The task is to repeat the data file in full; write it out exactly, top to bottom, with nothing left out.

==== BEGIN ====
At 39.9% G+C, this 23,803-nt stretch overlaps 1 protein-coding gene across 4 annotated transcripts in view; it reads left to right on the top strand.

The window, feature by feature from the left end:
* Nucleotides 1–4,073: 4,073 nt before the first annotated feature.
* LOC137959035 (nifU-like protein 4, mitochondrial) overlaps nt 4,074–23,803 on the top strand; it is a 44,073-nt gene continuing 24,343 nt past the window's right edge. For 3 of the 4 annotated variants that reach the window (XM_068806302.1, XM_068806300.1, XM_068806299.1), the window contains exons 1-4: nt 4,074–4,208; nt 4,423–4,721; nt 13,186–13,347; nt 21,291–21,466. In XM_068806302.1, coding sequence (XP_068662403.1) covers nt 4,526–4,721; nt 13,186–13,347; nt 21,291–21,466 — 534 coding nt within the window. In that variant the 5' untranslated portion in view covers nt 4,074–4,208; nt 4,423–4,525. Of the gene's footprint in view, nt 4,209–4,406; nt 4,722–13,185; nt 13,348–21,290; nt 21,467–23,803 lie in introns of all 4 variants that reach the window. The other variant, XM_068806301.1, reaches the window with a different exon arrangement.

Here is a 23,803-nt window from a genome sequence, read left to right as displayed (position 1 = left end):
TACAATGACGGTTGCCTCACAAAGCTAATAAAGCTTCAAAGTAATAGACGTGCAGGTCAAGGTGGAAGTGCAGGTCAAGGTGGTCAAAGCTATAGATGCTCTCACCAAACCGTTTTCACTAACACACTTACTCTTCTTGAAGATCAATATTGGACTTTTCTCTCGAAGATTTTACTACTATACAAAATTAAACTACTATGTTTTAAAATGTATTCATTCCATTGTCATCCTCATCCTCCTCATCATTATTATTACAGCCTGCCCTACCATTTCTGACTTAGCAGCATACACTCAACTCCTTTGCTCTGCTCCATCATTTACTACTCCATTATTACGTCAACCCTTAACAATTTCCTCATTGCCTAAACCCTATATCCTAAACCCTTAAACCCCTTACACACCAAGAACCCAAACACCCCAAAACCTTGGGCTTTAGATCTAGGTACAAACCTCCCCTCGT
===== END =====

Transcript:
At 39.9% G+C, this 23,803-nt stretch overlaps 1 protein-coding gene across 4 annotated transcripts in view; it reads left to right on the top strand.

The window, feature by feature from the left end:
* Nucleotides 1–4,073: 4,073 nt before the first annotated feature.
* LOC137959035 (nifU-like protein 4, mitochondrial) overlaps nt 4,074–23,803 on the top strand; it is a 44,073-nt gene continuing 24,343 nt past the window's right edge. For 3 of the 4 annotated variants that reach the window (XM_068806302.1, XM_068806300.1, XM_068806299.1), the window contains exons 1-4: nt 4,074–4,208; nt 4,423–4,721; nt 13,186–13,347; nt 21,291–21,466. In XM_068806302.1, coding sequence (XP_068662403.1) covers nt 4,526–4,721; nt 13,186–13,347; nt 21,291–21,466 — 534 coding nt within the window. In that variant the 5' untranslated portion in view covers nt 4,074–4,208; nt 4,423–4,525. Of the gene's footprint in view, nt 4,209–4,406; nt 4,722–13,185; nt 13,348–21,290; nt 21,467–23,803 lie in introns of all 4 variants that reach the window. The other variant, XM_068806301.1, reaches the window with a different exon arrangement.

Here is a 23,803-nt window from a genome sequence, read left to right as displayed (position 1 = left end):
TACAATGACGGTTGCCTCACAAAGCTAATAAAGCTTCAAAGTAATAGACGTGCAGGTCAAGGTGGAAGTGCAGGTCAAGGTGGTCAAAGCTATAGATGCTCTCACCAAACCGTTTTCACTAACACACTTACTCTTCTTGAAGATCAATATTGGACTTTTCTCTCGAAGATTTTACTACTATACAAAATTAAACTACTATGTTTTAAAATGTATTCATTCCATTGTCATCCTCATCCTCCTCATCATTATTATTACAGCCTGCCCTACCATTTCTGACTTAGCAGCATACACTCAACTCCTTTGCTCTGCTCCATCATTTACTACTCCATTATTACGTCAACCCTTAACAATTTCCTCATTGCCTAAACCCTATATCCTAAACCCTTAAACCCCTTACACACCAAGAACCCAAACACCCCAAAACCTTGGGCTTTAGATCTAGGTACAAACCTCCCCTCGT